'Many clerics agree. 'It is now clear to most Shi'ites that Khomeinism is a political ideology and a deviation [from the faith],' says Ayatollah Mahmoud Qomi-Tabatabi. 'Those who represent authentic Shi'ism cannot speak out in Iran. This is why the Najaf clergy, especially Sistani, are emerging as a pole of attraction for Iranians'.'

It's starting to look like Sistani might have used the American fist not only to bloody al Sadr's nose, but also - indirectly - touch up the Iranian hard-line mullahs."

This is from Chrenkoff's blog. This is the angle the press never talks about. Sistani, besides being a moderate Shia, is the highest ranking Shia clergyman, even higher than the Ayatollahs of Iran. That means that he has the ability not only to shape events in Iraq, but also in Iran, where people are more and more dissatisfied with the hard line regime there. Let's hope there's political change in Iran before they get nuclear weapons.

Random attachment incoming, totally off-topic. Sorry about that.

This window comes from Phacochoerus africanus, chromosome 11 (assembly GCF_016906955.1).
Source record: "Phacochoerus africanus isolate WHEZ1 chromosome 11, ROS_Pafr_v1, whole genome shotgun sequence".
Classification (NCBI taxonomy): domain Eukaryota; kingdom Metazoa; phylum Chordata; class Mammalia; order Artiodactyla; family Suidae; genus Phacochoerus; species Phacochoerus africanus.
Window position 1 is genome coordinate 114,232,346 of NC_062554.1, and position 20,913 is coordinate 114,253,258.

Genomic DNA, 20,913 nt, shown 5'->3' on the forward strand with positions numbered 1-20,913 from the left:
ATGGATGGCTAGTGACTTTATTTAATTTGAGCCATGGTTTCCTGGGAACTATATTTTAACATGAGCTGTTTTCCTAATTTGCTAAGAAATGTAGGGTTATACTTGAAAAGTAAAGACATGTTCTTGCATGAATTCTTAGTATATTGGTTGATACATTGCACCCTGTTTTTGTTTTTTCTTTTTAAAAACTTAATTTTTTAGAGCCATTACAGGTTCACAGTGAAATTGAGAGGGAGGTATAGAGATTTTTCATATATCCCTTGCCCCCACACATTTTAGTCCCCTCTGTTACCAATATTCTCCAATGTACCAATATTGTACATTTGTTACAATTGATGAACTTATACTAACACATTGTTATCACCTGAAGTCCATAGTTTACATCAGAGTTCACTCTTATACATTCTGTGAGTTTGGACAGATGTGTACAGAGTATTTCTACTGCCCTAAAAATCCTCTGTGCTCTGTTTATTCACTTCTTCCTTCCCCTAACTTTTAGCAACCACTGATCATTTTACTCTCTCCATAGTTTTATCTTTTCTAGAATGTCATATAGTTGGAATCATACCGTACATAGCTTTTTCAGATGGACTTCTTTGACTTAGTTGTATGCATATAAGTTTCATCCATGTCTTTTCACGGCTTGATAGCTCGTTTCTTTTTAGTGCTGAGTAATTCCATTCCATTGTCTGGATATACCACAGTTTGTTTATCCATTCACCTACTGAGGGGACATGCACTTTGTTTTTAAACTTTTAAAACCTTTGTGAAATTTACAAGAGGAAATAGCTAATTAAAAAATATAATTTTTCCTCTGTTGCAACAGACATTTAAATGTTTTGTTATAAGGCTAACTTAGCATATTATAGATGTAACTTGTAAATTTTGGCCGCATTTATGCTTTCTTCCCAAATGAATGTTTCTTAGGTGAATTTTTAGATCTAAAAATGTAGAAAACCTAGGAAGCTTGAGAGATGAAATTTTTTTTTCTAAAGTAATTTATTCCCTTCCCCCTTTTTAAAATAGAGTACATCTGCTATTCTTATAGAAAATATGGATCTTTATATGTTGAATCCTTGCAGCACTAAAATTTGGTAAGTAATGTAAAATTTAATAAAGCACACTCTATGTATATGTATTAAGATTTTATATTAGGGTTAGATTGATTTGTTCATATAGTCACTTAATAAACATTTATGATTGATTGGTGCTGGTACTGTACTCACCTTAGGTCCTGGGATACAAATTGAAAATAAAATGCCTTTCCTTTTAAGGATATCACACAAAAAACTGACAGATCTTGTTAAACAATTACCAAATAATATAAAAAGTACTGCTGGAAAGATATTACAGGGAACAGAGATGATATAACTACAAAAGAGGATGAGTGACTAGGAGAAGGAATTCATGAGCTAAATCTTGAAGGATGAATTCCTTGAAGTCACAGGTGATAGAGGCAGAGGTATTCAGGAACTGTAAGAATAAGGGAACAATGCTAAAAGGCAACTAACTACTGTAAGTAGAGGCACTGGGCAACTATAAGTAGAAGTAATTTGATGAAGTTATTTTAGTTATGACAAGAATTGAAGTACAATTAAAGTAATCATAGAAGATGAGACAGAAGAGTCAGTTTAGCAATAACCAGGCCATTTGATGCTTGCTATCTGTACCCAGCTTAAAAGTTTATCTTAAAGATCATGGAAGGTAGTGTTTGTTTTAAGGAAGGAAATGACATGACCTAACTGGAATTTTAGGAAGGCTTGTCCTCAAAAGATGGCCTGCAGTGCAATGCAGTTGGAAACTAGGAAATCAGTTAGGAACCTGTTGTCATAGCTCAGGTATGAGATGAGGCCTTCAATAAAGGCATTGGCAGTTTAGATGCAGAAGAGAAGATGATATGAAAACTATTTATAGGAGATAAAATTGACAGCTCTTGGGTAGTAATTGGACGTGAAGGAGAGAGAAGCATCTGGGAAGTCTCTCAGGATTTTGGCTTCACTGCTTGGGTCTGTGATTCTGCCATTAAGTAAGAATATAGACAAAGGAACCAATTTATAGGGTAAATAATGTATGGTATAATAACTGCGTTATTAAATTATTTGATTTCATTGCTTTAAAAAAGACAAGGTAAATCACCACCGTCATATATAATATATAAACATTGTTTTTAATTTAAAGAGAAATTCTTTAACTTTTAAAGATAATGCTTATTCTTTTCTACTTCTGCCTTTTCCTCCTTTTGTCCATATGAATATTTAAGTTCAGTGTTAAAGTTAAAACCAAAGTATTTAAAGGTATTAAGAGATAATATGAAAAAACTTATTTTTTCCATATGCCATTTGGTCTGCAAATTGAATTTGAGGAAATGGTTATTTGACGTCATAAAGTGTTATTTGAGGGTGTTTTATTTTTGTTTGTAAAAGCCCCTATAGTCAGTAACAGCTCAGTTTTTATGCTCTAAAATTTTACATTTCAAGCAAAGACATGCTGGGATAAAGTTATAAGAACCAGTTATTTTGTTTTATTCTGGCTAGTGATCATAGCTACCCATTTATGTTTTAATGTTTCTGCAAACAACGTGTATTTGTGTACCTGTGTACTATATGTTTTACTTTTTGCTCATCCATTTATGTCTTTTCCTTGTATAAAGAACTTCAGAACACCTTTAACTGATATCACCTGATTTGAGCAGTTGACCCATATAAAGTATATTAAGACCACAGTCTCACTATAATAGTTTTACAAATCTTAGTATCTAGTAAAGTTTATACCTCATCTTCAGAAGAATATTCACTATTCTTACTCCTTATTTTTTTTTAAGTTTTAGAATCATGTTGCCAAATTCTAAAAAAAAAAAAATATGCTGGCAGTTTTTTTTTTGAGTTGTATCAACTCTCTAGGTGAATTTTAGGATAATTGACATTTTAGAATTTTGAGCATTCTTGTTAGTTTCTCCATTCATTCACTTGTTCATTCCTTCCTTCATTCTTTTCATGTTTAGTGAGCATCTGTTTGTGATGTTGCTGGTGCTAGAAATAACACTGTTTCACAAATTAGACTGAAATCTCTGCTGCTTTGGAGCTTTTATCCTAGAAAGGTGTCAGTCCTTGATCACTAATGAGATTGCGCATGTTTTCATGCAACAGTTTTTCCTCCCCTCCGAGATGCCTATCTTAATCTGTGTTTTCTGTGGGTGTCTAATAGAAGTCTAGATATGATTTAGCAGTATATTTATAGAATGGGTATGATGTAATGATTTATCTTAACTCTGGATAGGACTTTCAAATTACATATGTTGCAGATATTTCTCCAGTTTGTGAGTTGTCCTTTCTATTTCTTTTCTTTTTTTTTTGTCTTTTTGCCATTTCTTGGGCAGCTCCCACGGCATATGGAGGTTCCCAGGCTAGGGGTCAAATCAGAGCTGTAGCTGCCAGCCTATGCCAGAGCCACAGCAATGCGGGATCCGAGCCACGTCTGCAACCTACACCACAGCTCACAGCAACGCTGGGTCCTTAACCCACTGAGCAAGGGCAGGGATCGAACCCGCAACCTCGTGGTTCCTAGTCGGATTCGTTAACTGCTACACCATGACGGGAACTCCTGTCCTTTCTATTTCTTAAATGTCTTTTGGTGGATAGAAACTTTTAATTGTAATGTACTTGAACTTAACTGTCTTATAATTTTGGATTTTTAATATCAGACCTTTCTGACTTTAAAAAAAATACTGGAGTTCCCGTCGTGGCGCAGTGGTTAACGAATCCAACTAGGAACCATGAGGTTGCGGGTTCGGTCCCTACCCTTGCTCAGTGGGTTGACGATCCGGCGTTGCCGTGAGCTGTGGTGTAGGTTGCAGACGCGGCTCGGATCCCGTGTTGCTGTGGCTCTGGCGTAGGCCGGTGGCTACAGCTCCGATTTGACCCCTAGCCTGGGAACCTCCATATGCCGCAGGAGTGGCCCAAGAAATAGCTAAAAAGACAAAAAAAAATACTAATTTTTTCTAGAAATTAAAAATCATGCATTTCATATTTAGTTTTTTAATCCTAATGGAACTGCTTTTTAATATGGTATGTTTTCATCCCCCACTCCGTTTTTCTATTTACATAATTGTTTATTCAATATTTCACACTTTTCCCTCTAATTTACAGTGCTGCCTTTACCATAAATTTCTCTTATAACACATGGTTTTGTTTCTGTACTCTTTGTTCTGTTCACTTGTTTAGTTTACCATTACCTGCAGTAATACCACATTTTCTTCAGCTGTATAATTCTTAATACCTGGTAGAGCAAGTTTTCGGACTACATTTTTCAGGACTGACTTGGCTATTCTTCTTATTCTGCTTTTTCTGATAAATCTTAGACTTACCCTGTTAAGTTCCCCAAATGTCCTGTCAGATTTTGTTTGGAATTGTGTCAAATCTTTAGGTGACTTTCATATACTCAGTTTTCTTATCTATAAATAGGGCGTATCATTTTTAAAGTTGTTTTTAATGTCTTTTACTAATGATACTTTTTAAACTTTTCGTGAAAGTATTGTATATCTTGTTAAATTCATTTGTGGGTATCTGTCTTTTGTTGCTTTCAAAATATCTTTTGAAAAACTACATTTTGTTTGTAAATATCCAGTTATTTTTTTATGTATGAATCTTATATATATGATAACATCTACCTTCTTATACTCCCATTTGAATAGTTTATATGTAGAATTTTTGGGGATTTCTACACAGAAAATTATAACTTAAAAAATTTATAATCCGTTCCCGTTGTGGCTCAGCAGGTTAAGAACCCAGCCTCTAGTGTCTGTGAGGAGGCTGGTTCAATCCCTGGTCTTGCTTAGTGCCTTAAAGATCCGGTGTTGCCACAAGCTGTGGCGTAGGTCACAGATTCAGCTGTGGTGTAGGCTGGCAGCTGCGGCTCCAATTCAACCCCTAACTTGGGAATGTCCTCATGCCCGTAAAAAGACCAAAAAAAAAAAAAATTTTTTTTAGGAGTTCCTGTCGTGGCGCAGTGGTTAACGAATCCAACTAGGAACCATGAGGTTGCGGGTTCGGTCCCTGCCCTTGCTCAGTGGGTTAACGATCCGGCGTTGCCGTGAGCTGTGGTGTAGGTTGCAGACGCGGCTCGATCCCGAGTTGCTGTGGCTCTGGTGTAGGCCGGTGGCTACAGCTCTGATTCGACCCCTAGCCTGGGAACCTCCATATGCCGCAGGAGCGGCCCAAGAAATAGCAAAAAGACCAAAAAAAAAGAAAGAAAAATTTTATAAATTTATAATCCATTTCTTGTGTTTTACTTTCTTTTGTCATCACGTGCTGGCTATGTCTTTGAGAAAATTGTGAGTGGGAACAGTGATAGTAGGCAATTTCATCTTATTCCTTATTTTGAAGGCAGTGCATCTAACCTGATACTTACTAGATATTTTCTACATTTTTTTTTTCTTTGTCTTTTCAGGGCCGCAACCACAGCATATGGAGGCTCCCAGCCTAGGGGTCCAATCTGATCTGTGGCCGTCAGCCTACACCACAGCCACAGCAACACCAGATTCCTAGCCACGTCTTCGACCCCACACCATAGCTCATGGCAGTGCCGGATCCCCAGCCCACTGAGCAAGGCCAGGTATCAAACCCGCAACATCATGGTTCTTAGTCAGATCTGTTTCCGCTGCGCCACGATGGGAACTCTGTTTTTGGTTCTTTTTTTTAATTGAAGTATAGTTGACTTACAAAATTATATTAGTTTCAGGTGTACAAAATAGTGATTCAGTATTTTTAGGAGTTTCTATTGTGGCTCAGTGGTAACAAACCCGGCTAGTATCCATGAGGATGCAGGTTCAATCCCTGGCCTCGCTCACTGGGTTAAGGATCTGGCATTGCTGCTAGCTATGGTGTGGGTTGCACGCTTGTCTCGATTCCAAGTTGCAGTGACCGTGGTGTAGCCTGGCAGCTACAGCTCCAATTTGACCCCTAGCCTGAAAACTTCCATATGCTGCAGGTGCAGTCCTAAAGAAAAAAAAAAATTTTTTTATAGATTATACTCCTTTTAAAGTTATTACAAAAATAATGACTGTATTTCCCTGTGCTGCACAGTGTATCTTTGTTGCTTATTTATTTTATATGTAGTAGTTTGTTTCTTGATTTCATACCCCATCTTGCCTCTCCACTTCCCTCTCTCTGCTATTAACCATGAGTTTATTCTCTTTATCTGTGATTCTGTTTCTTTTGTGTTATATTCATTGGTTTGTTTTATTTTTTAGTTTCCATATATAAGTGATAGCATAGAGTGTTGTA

Thursday, September 02, 2004

WorldTribune.com Kerry and EU would offer Iran a nuclear deal

SPECIAL TO WORLD TRIBUNE.COM
Thursday, September 3, 2004

WASHINGTON – Democratic presidential challenger John Kerry has signaled a departure in U.S. policy regarding Iran's nuclear weapons program.

Kerry aides said that, if elected, his administration, in cooperation with the European Union, would offer a deal to Iran that would allow the Islamic republic to retain its nuclear facilities. In return, Teheran would have to pledge to return all imported nuclear fuel acquired for its reactor at Bushehr.

The Kerry position has long been recommended by State Department circles. Current and former U.S. diplomats have warned against a U.S. confrontation with Iran, instead proposing a so-called "grand bargain" with Teheran that would include a removal of sanctions imposed on Iran.